This plant is indifferent to sunlight conditions for the formation of its stems and tuberous roots. It adapts to periods of drought and cold.
|Spanish||Yacón Jacón llacón, arboloco Puhe, jicama, jiquima, jikima, jiquimilla.|
|Quechua||llakwash, aricoma, jícama y algunos derivados de éstos, como llaqon, llacum, llacuma, yacumpi, aricuma chicama, jícama, shicama, jíquima, jiquimilla, llacjon, llacon, puche, puhe, llacón, yacón, yacuma|
|Aymara||Arizona, yacuma o yakuma y arikoachira, aricoma o aricuma, Ancona|
|In Ecuador||jicama, con derivaciones como chicama, shicama, jiquima y jiquimilla.|
|English||jiquima y jiquimilla|
Helianthus esculentus Warsz. ex Otto & Dietr.
Polymnia edulis Wedd.
Polymnia sonchifolia Poepp. et Endl.
Smallanthus sonchifolius (Poepp. et Endl.)
Smallanthus: nombre genérico que fue otorgado en honor del botánico estadounidense John Kunkel Small (1869-1938) más el sufijo anthus = “flor”.
Sonchifolius: epíteto compuesto latíno que significa “con las hojas de Sonchus”
La palabra Yacón, por su parte, procede de la voz quechua Q.I. o Waywash, yakun, flexión sustantiva de la voz yaku que nombra el agua, seguramente porque el yacón es bastante jugoso.
Geographical Distribution of Yacon
Cajamarca, Cuzco, San Martín, Huánuco, Pasco, Apurímac, Puno, Amazonas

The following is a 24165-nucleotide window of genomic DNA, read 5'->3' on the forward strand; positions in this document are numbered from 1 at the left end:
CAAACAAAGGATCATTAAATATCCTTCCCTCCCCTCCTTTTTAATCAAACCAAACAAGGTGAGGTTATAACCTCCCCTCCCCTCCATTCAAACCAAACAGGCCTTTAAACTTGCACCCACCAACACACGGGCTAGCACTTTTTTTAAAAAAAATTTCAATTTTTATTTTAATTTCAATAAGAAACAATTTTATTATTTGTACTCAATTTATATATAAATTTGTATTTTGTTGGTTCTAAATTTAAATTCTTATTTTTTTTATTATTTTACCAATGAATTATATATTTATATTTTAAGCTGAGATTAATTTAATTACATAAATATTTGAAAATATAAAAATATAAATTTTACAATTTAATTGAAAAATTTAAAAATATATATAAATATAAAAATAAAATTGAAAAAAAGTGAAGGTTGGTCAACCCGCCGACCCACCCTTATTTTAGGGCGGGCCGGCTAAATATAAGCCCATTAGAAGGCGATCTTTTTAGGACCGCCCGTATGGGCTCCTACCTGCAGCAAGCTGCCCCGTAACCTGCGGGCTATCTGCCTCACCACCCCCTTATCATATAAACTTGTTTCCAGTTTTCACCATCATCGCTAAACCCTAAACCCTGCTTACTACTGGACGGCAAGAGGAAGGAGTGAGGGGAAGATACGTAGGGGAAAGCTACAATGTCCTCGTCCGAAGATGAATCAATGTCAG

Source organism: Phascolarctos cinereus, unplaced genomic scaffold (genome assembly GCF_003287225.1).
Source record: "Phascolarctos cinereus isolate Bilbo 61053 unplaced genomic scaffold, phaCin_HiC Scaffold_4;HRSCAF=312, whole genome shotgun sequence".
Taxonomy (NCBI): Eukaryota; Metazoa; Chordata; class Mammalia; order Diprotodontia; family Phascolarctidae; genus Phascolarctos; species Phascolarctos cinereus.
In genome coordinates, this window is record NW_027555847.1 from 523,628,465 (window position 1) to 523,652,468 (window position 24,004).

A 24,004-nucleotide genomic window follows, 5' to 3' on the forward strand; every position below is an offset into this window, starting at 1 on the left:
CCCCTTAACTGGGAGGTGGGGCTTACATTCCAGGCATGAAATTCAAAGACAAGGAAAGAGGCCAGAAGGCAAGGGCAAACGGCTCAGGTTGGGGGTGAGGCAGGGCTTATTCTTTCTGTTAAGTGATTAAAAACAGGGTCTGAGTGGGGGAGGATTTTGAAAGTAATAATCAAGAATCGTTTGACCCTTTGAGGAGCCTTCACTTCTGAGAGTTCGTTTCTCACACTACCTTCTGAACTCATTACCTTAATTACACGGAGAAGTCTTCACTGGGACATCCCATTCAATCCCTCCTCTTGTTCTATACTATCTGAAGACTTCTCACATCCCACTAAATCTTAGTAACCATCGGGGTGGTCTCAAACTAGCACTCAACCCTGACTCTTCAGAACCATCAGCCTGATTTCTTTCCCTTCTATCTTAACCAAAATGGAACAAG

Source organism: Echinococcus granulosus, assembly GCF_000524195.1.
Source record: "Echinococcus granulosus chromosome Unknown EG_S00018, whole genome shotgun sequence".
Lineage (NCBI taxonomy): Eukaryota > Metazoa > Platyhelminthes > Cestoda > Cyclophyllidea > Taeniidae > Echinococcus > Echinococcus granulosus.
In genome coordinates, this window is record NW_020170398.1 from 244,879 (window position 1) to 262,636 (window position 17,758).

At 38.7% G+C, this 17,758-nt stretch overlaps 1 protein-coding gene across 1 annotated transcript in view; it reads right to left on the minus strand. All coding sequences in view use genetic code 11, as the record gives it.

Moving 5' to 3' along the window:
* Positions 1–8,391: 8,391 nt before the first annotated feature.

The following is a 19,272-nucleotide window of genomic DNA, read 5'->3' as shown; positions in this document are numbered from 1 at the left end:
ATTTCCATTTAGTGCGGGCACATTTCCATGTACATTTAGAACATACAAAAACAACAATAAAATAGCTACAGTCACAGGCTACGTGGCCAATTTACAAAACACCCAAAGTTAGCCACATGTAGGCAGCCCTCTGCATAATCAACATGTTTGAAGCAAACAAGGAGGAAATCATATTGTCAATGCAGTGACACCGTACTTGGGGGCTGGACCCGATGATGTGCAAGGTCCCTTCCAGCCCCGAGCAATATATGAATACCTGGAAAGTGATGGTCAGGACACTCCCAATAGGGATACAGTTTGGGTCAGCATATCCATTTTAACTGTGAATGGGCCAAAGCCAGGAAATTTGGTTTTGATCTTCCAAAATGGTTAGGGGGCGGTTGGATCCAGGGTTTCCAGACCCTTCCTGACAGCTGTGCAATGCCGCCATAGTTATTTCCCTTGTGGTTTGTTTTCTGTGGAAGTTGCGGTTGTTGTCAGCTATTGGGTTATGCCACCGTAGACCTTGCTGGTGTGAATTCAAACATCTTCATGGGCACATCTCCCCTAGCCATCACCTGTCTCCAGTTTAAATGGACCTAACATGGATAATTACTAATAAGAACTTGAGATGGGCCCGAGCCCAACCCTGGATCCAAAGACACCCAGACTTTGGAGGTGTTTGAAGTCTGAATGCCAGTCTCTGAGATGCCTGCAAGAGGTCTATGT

Seasonal Availability of Yacon
Varieties of Yacon
There are 3 native varieties of yacon:
Nutritional Value of Yacon
Adding to this list of benefits is phosphorus, which ensures energy and, like calcium, a healthy skeletal system in the human body. Its absence could lead to weakness, anemia, and brittle bones.
Yacon is a tuber that provides various health benefits. It is rich in fructooligosaccharides (FOS), which promote glucose absorption in peripheral tissues and regulate blood sugar. It also helps lower cholesterol and triglyceride levels and preserves bone mass. Its soluble fibers increase satiety and, due to its low calorie content, support weight loss and regulate the intestines, promoting bowel movements and balancing or eliminating pathogenic bacteria.
Furthermore, it is rich in chlorogenic acid, a phenolic compound that offers antioxidant and anti-inflammatory properties. This suggests it might prevent certain types of cancer, like colon cancer, improve the immune system, and regulate blood pressure.
Yacon contains inulin, an undigestible sugar, making the roots suitable for cholesterol and diabetes treatment, while also increasingly used as a prebiotic and sweetener.
Lastly, it contains significant amounts of phosphorus, calcium, iron, and vitamins B and C.
Health Benefits of Yacon
Yacon is rich in soluble fibers with prebiotic effects and exerts antioxidant action in the body.
Contraindications or Side Effects
Excessive consumption of yacon can lead to:
Renal and hepatic issues
Digestive disorders like indigestion, excessive gas, bloating, and abdominal pain, especially in individuals with Irritable Bowel Syndrome
Allergic reaction / anaphylactic shock
|10 Porciones por Kilogramo|
|Tamaño de porción||100g|
|Cantidad por porción
|Cantidad por 100g|
|Grasa Total||12.7 g|
|Carbohidratos totales||74.9 g|
|Carbohidratos disponibles||73.8 g|
|Fibra Dietaria||1.1 g|
|Vitamina A||0 μg|
|Tiamina (B1)||0.04 mg|
|Riboflavina (B2)||0.04 mg|
|Niacina (B3)||0.50 mg|
|Vitamina C||0.00 mg|
|Acido Fólico (B9)||●|
|Fuente: Tablas peruanas de composición de alimentos – Centro Nacional de Alimentación y Nutrición – Ministerio de Salud – Perú|
Derived Products and Consumption Forms of Yacon
Uses of Yacon